On the Farm by Glen Ells: Temporary seasonal workers essential to farming

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José and I did some transplanting on Monday and Tuesday, so the big rain forecast for Thursday will be welcome.

José is a Cuban and he gets pretty concerned about some of the items on the TV news. For example, all the talk about offshore workers puzzled him until an interviewer asked the federal minister why the temporary seasonal worker program in agriculture seemed to be working so well. It soon became clear to my friend that it is in the non-farm sectors where the problems are developing. The minister pointed out that these workers in agriculture fill a need that is becoming very difficult to satisfy with local applicants. They sign a contract one season at a time and return to their home in the fall.

Some of the other sectors need workers all year and some businesses are set up based on lower labour costs made possible by the way they used the program, which was never the intent.

In agriculture, we don’t talk about cheap help anymore and pay well above the minimum wage for people that treat the job as a profession and act accordingly. Many forms have a mixture of local and offshore workers now. Large farms, which employ 50 to 100 seasonal workers, would have to shut down if the offshore program was terminated.

Presently, our farm has two workers, José and I, so we are 50/50 most of the time. I’m not sure what the future holds but our first harvest starts next year and I’m getting close to retirement. Stephen is running the farm now and he will have to deal with that problem.

In my humble opinion, the seasonal farm worker program, which brings workers here for a few months, is a very efficient foreign aid that’s happening. Workers from some of the countries involved can earn enough here to support their families all year. They contribute deductions (payroll) like all workers and make no demands on educational and social assistance funds. There is increased local business when they are here and the increased food production creates many local jobs.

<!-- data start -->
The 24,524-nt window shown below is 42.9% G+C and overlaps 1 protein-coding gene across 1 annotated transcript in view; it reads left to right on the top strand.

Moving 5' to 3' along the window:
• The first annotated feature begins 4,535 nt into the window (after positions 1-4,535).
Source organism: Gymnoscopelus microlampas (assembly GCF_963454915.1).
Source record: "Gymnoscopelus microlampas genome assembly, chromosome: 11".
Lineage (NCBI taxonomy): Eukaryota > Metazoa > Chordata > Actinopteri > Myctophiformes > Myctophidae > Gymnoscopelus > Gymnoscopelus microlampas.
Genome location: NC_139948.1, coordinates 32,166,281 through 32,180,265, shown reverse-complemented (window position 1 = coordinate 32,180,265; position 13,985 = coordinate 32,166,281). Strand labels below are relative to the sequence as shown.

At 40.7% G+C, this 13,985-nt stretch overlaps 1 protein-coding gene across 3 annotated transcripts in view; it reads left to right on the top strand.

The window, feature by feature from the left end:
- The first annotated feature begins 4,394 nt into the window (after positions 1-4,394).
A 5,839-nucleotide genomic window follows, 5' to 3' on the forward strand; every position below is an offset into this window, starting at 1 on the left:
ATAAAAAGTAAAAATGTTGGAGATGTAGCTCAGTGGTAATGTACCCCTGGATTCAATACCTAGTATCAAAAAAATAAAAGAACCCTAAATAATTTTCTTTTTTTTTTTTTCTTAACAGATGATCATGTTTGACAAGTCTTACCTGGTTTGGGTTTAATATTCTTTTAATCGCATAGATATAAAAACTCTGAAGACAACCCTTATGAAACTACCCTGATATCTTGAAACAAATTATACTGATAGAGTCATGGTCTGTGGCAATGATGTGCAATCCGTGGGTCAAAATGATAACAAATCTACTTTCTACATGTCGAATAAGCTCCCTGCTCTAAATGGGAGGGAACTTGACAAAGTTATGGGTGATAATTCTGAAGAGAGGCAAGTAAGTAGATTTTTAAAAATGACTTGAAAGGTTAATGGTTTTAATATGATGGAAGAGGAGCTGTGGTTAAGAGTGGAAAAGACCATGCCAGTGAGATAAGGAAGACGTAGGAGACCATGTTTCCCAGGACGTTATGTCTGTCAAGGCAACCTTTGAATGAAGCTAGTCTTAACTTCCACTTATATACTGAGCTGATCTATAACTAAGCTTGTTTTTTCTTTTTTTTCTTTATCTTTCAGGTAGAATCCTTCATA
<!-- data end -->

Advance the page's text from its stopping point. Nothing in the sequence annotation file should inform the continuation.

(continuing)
It is to be hoped that some of the forces (both political and business) now at work don’t screw up this program, which is so important to the local economy.

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  • Kelly
    June 28, 2014 - 22:45

    To be honest, it is important to note that although the seasonal farm worker program was originally intended as a supplement to local labour during busy periods, it is now being used as a wholesale replacement of locals by some businesses seeking cheaper foreign workers. SAWP allows participants to remain in Canada 8 months of the year; the TFW agricultural stream allows for a 2 year work permit, hardly seasonal. Furthermore, if one would like to see the wages farmers are required to pay their foreign workers (I assure you that many large farms pay no more than the legally mandated minimum), that information can be found here: http://www.esdc.gc.ca/eng/jobs/foreign_workers/agriculture/general/index.shtml . For example, the current wage set for fruit, vegetables, flowers and Christmas trees in Nova Scotia: $10.40 an hour - minimum wage exactly and not a penny more.